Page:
5. Thanks a lot! It does work like a charm, and I’d spent an hour trying to get my head around this before. Bookmarked =)

  6. Hi, I have a question about profiles in Outlook 2007. In my default profile I have 6 mail accounts. I want to create a new profile and move 3 of the accounts to the new profile. How can I do it in a simple way? (The manually way of re creating them in the new profile is part of the age stone…)

  7. Basically, you want to copy the keys from the one profile to the other.

    To do it using REGEDIT, I would create my new profile in Outlook and then go into REGEDIT and look at the PROFILE key — you should see one with a bunch of folders under it (the old profile) and one with not many (if any) folders under it.

    Dump the old key as outlined in the article, but make note of the key of the NEW folder, and do a search/replace in the .reg file to replace the old ProfileID with the new one. Reimport, and all those folders should then show up under the new profile as well. Delete the accounts under the new profile you don’t need, and be on your way…

  8. Hi

    I was directed to this site after doing a Google search for a way to backup and restore Outlook 2007 account settings from a (friend’s) faulty PC to a new one.

    The problem is that if the old PC is not even starting up properly (I am using a Vista Startup Disk to access the files on the HDD), how am I going to get into the registry??!

    Personally I use Mozilla Thunderbird as my email client (and it support IMAP emails unless Outlook which “does” – but has multiple issues and error ‘warnings’ when working with an IMAP server; trying to get one to move to a MS Exchange server instead, methinks.

    To move Thunderbird emails and settings to a new PC, simply copy the the Thunderbird Profile folder from the old PC and place it in the Profile folder created after starting up Thunderbird for the first time and closing it. All account settings and mail are instantly available on restart after the copy. How easy is that!

    I am a fairly technical Windows user but this registry stuff is not clear cut; imagine an average user trying to work out what to do with the Windows Registry just to get their Outlook working on their new PC!!! Microsoft sux. Big time!! But we all know that, right?

  9. Hello Jeff
    I am so happy that you worked this out and posted it here, I just so needed it, it’s a quick, clean and easy way to backup and restore your email accounts. Bravo!!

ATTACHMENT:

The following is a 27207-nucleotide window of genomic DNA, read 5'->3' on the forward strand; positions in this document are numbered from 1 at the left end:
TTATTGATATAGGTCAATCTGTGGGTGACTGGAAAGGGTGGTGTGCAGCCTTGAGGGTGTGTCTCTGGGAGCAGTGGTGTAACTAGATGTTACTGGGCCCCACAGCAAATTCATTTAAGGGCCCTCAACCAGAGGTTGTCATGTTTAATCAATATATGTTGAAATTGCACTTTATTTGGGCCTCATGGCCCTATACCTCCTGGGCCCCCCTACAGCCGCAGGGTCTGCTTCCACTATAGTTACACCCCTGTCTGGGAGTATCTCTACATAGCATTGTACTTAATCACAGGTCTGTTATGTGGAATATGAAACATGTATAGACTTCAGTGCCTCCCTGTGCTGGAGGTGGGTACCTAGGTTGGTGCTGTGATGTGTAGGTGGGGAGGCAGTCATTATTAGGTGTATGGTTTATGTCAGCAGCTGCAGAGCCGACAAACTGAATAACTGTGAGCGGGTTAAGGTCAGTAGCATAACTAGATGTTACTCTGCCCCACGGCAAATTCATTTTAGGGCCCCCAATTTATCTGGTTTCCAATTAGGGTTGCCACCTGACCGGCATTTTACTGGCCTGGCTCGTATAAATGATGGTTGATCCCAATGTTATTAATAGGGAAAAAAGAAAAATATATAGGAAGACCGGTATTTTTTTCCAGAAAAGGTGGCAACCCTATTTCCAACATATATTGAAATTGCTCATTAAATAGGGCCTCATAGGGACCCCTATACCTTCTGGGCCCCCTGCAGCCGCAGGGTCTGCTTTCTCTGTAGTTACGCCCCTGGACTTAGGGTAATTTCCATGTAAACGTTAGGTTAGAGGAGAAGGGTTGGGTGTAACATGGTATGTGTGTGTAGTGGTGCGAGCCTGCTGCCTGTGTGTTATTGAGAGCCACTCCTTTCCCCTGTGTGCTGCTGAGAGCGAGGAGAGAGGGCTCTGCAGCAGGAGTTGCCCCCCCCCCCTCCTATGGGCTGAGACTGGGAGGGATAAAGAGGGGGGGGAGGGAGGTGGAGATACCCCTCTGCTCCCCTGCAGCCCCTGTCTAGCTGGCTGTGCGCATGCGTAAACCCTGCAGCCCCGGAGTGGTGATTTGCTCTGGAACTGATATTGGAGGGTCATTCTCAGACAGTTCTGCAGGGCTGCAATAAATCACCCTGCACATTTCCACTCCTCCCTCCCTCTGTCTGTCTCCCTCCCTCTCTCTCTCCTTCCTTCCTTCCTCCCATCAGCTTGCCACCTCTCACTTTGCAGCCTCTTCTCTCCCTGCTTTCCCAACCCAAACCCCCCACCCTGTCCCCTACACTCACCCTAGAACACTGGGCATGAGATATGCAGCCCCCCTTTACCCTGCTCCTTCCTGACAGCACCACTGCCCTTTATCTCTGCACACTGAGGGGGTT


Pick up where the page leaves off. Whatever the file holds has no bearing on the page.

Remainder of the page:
Thanks a mil

  10. If you can’t get the PC to boot, you’re pretty much screwed — recovery becomes much more difficult.

    If you have access to Microsoft DaRT (Disaster and Recovery Toolset) you can try to boot into that and edit a registry there. There’s also some tools available via the Ultimate Boot CD for Windows that might help when working with non-booting systems.

    Lastly, you can always yank the drive and put it into an external enclosure and load the registry hive with regedit in the new OS.

  11. Thanks for the information. Under Windows 7 the directories where the Outlook PST file is stored are slightly different from what you listed, but easy enough to adjust so that this technique works for Windows 7 Professional.

  12. Thanks, I lost my Hotmail account password which I have configured in my outlook, and with the help of your site, and the Asterisk key tool I was able to recover it.

  13. Hi

    Great instructions….got lost when asked to open the mail applet (wassat) and to expect an outlook.pst file coz I didn’t…I found a backup.pst so I’m guessing it can’t be done from XP to windows 7

    Never mind….I’ll keep searching

  14. The mail applet is in the control panel in Windows 7 (and every previous version of Windows). In Windows 7, you’ll want to change into ICON view, instead of group view (dropdown list in the upper right) and go from there.

  15. Now, if I can only figure out how to actually run Outlook from a portable drive – completely self-contained, but authentically installed
    …any ideas? 🙂

  16. Ok, I found something out – if hypothetically, your computer crashed (ahem)……. you have to do some different things:
    Note – this only works if the hard drive still works…
    1. Pull out the hard drive and mount it externally on a different computer (USB external enclosure, or open up the computer and connect it).
    2. Navigate to your user directory on the old hard drive (under Users). There should be a file, ntuser.dat
    3. **COPY** ntuser.dat to some other folder on your computer. This is in case you can restore your old computer or something – you don’t want to corrupt this file!
    4. Run regedit (administrative permissions) and select the HKEY_USERS key.
    5. Choose ‘load hive’ and navigate to the **COPY** of the ntuser.dat file.